Sunset, Baia do GuajaráAs I tease the reader at book’s start:

“Belém, a decaying colonial city at the mouth of the monstrous Amazon River, the capital of Pará, and one of Brazil’s oldest ports. I like places that time has passed by, for no better reason than I identify with them.” [To Belém & Back, p.6]

After much anticipation and some hardship, the arrival was hard to beat:

“It is difficult to exaggerate my stunned delight upon reading the roadside sign, ‘Welcome to Belém, the City of Mango Trees,’ for we had made it at long last, without breakdown or mishap.  Months of planning had preceded this moment, along with a growing sense of impending peril, if not catastrophe, yet all of that seemed to fade away in the here and now, as rain washes away dust.” [p.139]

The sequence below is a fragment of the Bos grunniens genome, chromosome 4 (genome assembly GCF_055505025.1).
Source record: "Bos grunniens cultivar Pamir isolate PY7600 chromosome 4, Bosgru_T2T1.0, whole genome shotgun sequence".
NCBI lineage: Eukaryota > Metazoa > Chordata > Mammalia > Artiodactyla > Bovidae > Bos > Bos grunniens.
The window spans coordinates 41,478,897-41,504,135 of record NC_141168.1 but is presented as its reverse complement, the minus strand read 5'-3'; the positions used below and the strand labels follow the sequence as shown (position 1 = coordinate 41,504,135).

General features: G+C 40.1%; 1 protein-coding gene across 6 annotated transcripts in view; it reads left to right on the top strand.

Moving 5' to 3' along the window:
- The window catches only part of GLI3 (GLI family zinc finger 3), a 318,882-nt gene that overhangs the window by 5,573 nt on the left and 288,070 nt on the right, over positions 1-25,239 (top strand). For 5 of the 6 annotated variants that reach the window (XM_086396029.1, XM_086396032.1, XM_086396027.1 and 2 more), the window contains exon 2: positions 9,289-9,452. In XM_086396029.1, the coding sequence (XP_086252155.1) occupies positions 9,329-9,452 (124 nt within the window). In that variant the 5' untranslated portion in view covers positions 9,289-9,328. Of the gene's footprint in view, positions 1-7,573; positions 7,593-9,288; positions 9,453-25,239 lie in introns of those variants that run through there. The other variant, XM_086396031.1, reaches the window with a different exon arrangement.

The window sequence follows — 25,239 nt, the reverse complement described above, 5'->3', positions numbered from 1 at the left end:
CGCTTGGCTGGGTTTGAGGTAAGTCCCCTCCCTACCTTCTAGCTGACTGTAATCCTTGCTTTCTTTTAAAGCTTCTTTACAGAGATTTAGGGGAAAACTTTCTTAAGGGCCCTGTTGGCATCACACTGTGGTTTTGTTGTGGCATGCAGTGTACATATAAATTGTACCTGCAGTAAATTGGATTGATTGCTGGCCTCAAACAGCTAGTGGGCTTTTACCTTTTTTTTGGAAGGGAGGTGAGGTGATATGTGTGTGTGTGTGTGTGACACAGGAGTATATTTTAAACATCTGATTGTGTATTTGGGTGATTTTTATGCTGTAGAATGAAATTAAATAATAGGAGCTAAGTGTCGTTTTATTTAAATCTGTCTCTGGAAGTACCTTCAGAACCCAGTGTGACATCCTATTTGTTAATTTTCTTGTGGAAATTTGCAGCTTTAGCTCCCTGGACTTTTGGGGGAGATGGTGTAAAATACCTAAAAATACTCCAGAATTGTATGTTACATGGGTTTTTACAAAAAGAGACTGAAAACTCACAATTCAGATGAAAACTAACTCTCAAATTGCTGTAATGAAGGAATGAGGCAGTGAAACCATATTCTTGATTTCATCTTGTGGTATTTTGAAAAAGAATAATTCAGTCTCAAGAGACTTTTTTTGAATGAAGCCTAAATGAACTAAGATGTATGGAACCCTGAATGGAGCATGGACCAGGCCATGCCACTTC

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“I had already heard of about Belém’s abundant colonial charms, its dilapidated rubber-boom era structures, its intriguing mix of tropical and equatorial, of sweet and salty ennui, its regal place at the tail waters of the humid, damp, and life-stunned Amazon, a major port and gateway to and from the immense jungle of our imagination.” [p.141]

About Ben

Ben Batchelder has traveled some of the world's most remote roads. Nothing in his background, from a degree in Visual & Environmental Studies at Harvard to an MBA from Wharton, adequately prepared him for the experiences. Yet he persists, for through such journeys life unfolds. Having published four books that map the inner and exterior geographies of meaningful travel, he is a mountain man in Minas Gerais, Brazil who comes down to the sea at Miami Beach, Florida. His second travel yarn, To Belém & Back, received a starred review from Publishers Weekly. For more, visit

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